Despite all, India’s concerns regarding this whole Sikh separatist movement continue. Nonetheless, this rift in the India-Canada relation following the Khalistan issue is not the first of its kind. In 2018 the two countries experienced a similar diplomatic brush-off during Trudeau’s visit to India. Thus, it is easy to comprehend that the two countries face diplomatic aperture whenever the matter of Khalistan is bought to attention. As part of Canada, they have made it clear to give Sikhs their due right to exercise their freedom for struggle through referendum as Sikhs represent 1.4% of all Canadians. But, for India, it’s a tough row to hoe. The indication of this could be traced back to the 1980s when there was a crackdown against the Sikh community which pushed them to migrate to the UK, Canada, the United States, the Philippines, and Malaysia. Similarly, another major factor that could also be attributed to this continued struggle is the birthplace of this movement i.e., Punjab. Being the bread basket of India, Punjab counts among the wealthiest states and is home to a majority of Sikhs thus, any kind of Sikh uprising in Punjab poses a direct threat to Indian unity.
Thus, to protect its Indian unity, the government of India has reiterated its concerns over the Sikh diaspora activities in Canada but that did not by any chance decreased the Canadian Sikh clout. Rather, an increase in Sikh’s political clout can be seen in Canada. For instance, the house of commons in Canada has in total of 18 Sikh MPAs, which is more than the Lok Sabha itself which accounts for only 13 Sikhs. Similarly, Canada’s support for farmer protests in India also did not come off well diplomatically. It was labeled as ill-informed, unwarranted, and an interference in the affairs of a democratic country. Thus, the growing support for Sikhs pervades Canadian politics and moves beyond borders and a series of such responsive decisions have not won many political friends for Trudeau in India.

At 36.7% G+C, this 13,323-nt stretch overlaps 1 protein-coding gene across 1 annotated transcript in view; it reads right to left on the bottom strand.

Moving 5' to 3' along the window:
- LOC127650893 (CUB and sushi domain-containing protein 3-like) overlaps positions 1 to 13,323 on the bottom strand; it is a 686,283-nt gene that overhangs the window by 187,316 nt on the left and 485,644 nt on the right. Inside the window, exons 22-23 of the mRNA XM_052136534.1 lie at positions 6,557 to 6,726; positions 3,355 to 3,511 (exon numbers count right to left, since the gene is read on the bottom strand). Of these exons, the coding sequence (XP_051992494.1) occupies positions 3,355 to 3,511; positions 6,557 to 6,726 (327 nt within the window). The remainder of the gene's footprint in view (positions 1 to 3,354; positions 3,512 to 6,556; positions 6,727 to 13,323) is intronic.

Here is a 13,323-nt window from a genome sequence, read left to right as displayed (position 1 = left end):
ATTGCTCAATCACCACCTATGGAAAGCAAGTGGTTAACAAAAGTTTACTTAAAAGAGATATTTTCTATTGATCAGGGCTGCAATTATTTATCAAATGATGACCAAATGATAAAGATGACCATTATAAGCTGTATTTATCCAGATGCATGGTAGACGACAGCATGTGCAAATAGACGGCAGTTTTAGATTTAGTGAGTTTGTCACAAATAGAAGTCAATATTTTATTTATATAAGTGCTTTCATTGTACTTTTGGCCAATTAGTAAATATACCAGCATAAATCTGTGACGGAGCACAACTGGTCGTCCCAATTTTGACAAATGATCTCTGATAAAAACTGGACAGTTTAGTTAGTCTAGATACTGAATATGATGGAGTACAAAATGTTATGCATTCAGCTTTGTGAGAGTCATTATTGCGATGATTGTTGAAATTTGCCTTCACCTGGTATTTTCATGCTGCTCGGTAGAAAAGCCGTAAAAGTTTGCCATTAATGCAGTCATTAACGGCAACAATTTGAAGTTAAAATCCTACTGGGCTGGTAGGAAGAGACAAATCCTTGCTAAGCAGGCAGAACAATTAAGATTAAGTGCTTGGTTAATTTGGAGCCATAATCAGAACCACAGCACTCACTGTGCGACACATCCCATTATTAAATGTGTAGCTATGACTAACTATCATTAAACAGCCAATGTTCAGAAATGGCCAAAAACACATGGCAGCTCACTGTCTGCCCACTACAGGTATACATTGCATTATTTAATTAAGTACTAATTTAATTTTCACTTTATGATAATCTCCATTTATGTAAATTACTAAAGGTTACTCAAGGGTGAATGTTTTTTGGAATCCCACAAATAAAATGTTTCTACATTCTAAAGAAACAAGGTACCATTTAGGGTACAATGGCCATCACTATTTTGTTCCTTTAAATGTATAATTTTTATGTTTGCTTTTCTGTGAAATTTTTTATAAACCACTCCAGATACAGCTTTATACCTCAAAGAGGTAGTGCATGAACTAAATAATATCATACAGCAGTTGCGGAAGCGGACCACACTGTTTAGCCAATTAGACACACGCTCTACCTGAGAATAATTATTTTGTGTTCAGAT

Ostensibly, Trudeau is perfectly within his rights to advocate for the democratic rights of citizens around the world and to promote the political cause of the peaceful protest. His engagement and caring for the Sikh population is part of his electorate and ties to India’s Punjab; a logical course of action for any democratic leader. However, the point of reflection is that the foundation of India’s hostility rests in its unfortunate history of Sikh separatism and the perceived assistance that Canadian officials continue to offer to the Khalistan movement signaling that, the latter has been unable to assuage Indian concerns.
To resolve the long-standing stalemate in its relations with Canada, India needs to shift its focus away from politically challenging subjects. It should also keep in mind that historical events affecting the Sikh diaspora in Canada have progressively become part of the country’s political discourse. As a result, it is advantageous to create a new cooperative structure that is more pragmatic and focuses on mutually beneficial sectors where opportunities exist and much work remains to be done.
Both countries must view each other through a broader lens than the Sikh diaspora; otherwise, the relationship will struggle to transcend the Khalistan issue because India has deeply in-rooted memories of Khalistan separatism, and those recollections continue to shape its perceptions of Canadian politics. Despite their chequered history, it is pertinent for both countries to resort to mutual consensus and direct their focus toward an economic partnership as India still remains a sustainable option for Canada for a robust economic partnership.
Laraib Farhat is a Researcher associated with the South Asian Desk in a think-tank based in Islamabad.